Similar to the North West as the BNP won the last seat here last time out, and they won't this time. Greens are pushing for that final seat, but more likely it will be a fight between the Conservatives, Labour and UKIP to gain a 2nd seat. The party who finishes 1st will certainly gain another seat, the party who finishes 2nd might just about be able to edge out the Greens, but the party who finishes 3rd will have to settle for just the one MEP. Lib Dems in moderate danger of losing their MEP - Greens and 2nd place party to benefit if they do. No tactics here, just vote for your first choice!

East Midlands
This is nailed on. 2 Conservatives, 1 Labour, 1 UKIP, 1 Lib Dem. Only possibility is a Lib Dem collapse that let Labour or UKIP get a second seat.

East of England
The East has 7 seats, and actually this is a close battle between Labour, Conservatives, UKIP and Greens for the final three seats - so one of these parties will lose out. Last time it was the Greens, and if I'm honest it probably will be again. Result: 3 Conservatives, 2 UKIP, 1 Lib Dem, 1 Labour. Likely that the Conservatives will be most at risk of losing their 3rd seat to the Greens.

London
Change on the 2009 result in London's 8 seats will be unlikely, as the next closest party was the BNP, and they were half of the total needed to get a seat. Boris is still a very popular mayor, and that probably will transfer to the Tories not losing any seats (there would need to be a 5,000+ vote swing to Labour). So Conservatives 3, Labour 2, Lib Dem, Green & UKIP 1. Tactics are pointless here.

South East
Home of Nigel Farage and Dan Hannan (remember him?) the South East has a massive 10 seats. Unfortunately that makes things very complicated. Currently 4 Conservatives, 2 UKIP, 2 Lib Dems, 1 Green, 1 Labour. The likely change is Greens overtaking the Lib Dems to take a 2nd seat (and the same away from the Lib Dems), but UKIP may do well enough to pick up a third seat which could deny the Greens their bonus. Both Labour's 1 MEP, and the Tories 4 MEPs are safe unless UKIP do spectacularly well.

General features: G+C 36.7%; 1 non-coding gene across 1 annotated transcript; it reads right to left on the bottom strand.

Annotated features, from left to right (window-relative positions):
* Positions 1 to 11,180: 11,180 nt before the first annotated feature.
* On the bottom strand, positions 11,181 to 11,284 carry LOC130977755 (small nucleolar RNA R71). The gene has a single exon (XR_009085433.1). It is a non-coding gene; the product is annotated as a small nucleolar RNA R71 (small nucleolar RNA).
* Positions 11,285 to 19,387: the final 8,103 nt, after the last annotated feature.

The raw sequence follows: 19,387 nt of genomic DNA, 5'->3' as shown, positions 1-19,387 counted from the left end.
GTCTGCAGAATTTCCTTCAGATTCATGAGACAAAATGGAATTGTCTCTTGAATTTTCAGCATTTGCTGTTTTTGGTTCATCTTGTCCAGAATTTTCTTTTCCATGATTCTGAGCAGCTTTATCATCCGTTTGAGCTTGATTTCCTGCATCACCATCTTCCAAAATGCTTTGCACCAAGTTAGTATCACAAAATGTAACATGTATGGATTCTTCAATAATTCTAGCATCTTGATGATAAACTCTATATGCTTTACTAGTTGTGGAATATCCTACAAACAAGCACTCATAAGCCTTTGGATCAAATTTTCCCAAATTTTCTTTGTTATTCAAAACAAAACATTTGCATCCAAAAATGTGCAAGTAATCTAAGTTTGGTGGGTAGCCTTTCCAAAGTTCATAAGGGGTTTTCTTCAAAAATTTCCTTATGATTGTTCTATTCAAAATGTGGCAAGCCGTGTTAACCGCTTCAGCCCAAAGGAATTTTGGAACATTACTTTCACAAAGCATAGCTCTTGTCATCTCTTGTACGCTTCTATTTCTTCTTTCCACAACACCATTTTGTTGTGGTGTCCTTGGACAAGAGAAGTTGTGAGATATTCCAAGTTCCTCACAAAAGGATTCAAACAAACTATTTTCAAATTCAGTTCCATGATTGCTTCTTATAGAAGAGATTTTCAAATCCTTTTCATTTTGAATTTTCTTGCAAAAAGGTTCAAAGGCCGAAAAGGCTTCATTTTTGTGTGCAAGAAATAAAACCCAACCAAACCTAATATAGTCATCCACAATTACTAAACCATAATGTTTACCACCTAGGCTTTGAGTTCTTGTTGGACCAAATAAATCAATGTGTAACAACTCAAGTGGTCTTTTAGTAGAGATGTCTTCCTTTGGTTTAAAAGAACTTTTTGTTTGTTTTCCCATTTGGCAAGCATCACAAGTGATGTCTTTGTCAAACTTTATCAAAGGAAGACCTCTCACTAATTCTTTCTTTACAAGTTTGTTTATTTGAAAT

Wales
The Conservatives actually won Wales in 2009. Such a repeat is unlikely, but so is any change in the 4 seats up for election. Labour, UKIP, Conservatives, and Plaid Cymru to share equally. Closest other party is the Lib Dems, but they won't trouble the incumbents this time.

Scotland
Scotland is always interesting. Despite the void of the centre right and Nigel Farage's assertion that UKIP will get an MEP, the numbers don't really stack up. 6 seats, and lets assume the Lib Dem vote collapses in favour of the SNP and Labour, as it has done in elections since 2010. The SNP and Labour should be fighting it out for the 6th seat vacated by the Lib Dems. No reason for the Tories to lose their seat, indeed there is an outside (and I mean outside) chance that the Conservatives might just do enough to pick up the last seat themselves, sharing the 6 seats with Labour and the SNP. If UKIP are to get a seat they will have to almost triple their 2009 share, and the Scottish Greens start from a closer mark anyway.

Northern Ireland